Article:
4 Unanswered Questions We Have About Prince Harry and Meghan Markle’s Royal Exit
Since Meghan, Duchess of Sussex and Prince Harry, Duke of Sussex announced they were stepping back from life as full time royals on Jan. 8, 2020, we’ve been asking ourselves — and everyone around us — questions about their future.
Seriously, we could probably list at least 100 questions but instead, we’re going to focus on the biggest lingering questions we have about what Meghan and Harry’s lives will look like now that they’re no longer senior members of the British royal family.
1. What will Harry and Meghan’s titles be?
In the days following the news and Queen Elizabeth II’s statements in response — she responded on Jan. 8 as well as Jan. 13 — Buckingham Palace unveiled the agreement they’d reached with Harry and Meghan which stipulated they would be stripped of their royal titles — the “his royal highness” and “her royal highness” in their names commonly referred to as HRH — but now their new titles have been causing some confusion.
Harry will remain a prince and the couple will be referred to formally as the Duke and Duchess of Sussex, according to Buckingham Palace’s statement. However, how they’ll be addressed from now on as “Harry, Duke of Sussex” and “Meghan, Duchess of Sussex.” The format of the titles has caused confusion because, as Time reported, in the past, these types of titles have been given to women who have divorced members of the royal family.
Harry’s mother became known as “Diana, Princess of Wales” following her split from Prince Charles in 1996. And Sarah Ferguson became “Sarah, Duchess of York” when she and Prince Andrew, Duke of York divorced the same year.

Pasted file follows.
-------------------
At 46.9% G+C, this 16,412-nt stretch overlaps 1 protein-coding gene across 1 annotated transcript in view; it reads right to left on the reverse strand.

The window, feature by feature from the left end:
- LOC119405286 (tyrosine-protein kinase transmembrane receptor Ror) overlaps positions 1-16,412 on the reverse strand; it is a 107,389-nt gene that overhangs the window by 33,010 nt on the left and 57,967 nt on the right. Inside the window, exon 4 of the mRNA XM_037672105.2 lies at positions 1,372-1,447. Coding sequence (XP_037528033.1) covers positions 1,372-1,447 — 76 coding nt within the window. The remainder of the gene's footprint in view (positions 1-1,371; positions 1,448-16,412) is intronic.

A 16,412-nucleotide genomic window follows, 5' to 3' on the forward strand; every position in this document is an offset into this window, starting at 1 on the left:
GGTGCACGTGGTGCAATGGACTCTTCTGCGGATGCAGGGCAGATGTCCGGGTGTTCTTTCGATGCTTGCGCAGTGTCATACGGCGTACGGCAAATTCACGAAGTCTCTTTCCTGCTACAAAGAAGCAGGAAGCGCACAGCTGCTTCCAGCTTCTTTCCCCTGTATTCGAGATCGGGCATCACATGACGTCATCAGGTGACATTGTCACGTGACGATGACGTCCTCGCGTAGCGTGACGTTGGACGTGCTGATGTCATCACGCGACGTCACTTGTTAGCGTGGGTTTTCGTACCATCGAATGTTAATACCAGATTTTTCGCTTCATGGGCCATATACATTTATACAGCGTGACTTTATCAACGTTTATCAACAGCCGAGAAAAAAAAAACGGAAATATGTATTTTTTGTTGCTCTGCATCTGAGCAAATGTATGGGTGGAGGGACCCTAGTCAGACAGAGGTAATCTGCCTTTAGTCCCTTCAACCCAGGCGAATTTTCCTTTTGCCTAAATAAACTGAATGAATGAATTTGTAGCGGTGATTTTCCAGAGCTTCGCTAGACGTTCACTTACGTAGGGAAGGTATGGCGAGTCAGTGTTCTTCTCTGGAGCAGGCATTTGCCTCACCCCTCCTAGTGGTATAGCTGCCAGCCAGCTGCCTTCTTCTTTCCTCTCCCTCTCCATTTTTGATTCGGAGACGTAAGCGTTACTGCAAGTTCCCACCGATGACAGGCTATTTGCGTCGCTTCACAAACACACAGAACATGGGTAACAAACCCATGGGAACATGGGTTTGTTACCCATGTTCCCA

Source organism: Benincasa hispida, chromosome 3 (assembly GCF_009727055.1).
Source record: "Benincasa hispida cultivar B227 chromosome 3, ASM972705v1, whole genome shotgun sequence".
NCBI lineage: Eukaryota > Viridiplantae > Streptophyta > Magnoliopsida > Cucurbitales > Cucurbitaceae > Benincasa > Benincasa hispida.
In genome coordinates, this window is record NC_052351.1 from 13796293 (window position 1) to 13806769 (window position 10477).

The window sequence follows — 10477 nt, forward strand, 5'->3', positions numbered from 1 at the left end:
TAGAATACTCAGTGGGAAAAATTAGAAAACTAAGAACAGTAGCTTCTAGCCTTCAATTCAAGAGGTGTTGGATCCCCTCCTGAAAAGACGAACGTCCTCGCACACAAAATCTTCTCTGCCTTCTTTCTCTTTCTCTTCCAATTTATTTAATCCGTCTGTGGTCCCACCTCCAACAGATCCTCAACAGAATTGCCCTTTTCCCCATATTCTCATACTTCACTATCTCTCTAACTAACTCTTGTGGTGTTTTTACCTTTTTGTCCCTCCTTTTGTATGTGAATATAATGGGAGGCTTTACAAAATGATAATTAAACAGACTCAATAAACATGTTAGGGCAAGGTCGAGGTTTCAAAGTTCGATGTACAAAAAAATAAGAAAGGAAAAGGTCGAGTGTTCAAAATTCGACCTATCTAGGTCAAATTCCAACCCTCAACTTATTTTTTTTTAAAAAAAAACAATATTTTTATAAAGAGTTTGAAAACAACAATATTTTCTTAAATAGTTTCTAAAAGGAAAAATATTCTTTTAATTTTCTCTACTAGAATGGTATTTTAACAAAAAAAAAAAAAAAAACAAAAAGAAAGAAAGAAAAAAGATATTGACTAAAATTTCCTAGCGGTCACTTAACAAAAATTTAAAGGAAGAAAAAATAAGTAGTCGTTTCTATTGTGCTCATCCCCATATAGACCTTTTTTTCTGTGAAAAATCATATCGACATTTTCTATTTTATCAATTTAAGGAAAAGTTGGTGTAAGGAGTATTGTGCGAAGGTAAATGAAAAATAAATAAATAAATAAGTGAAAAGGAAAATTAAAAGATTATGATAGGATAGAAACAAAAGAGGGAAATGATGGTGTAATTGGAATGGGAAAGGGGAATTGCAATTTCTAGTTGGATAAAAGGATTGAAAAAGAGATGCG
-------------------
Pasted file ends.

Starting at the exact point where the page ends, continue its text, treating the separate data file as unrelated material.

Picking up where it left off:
Following the title announcement, Britain’s Sky News reported them as “erroneous” and said the titles would likely be revised. So, stay tuned for a possible tweak to Harry and Meghan’s titles.
2. Will British taxpayers pay for their security detail indefinitely?
Just because they’re no longer senior members of the royal family, Harry and Meghan will still have a security detail. For now, it seems British taxpayers will foot the bill for Meghan and Harry’s security even though they no longer live exclusively in England.
Initially, reports surfaced saying Canadians might pay for their protection but for that to happen it’d have to go through the Canadian Cabinet and Parliament. So, until the Canadian government addresses the idea formally, Brits will continue to pay for the couple’s security.
But it’s worth noting the current security structure doesn’t seem to be a long-lasting one and instead seems to be what’s happening in the interim while more a more concrete management system is worked out behind closed doors.
3. Where will Meghan, Harry, and Archie live?
This is a big one. In Harry and Meghan’s announcement, they said they had a “plan to balance our time between the United Kingdom and North America” but we don’t know for sure whether that means Canada — Meghan, Harry, and their son Archie Harrison Mountbatten-Windsor, are currently staying on Vancouver Island — or somewhere in Calif., the Duchess of Sussex’s home state. They’re reportedly eyeing up a mansion in Vancouver listed for $36 million.
And we don’t know how exactly they will “balance” their time. Will they call Canada or Calif. their main residence and bounce back between the others? What will happen when Archie starts school? Or will he home-schooled? Will they buy a mansion like the one they’ve been staying in or will they opt for a more modest place? The answer is we simply don’t know yet.
4. How will they make money?
Yet another massive question we don’t have an answer to right now. Now that Harry and Meghan are longer senior working royals barred from making an income and are working toward being “financially independent” — they have a plan to pay back the money from British taxpayers used to refurbish Frogmore Cottage, their U.K. residence — they can bring in money.
One widely circulated idea is that they might ink a deal with Netflix for a special like the Obamas but again, nothing has been confirmed by Meghan or Harry.
What we do for sure amid all these unanswered questions is that Queen Elizabeth II is “proud” of Meghan. We also know, thanks to Harry’s speech on Jan. 19 at a dinner for his charity, Sentebale, he didn’t want to step down as a senior royal and only did because “there really was no other option.”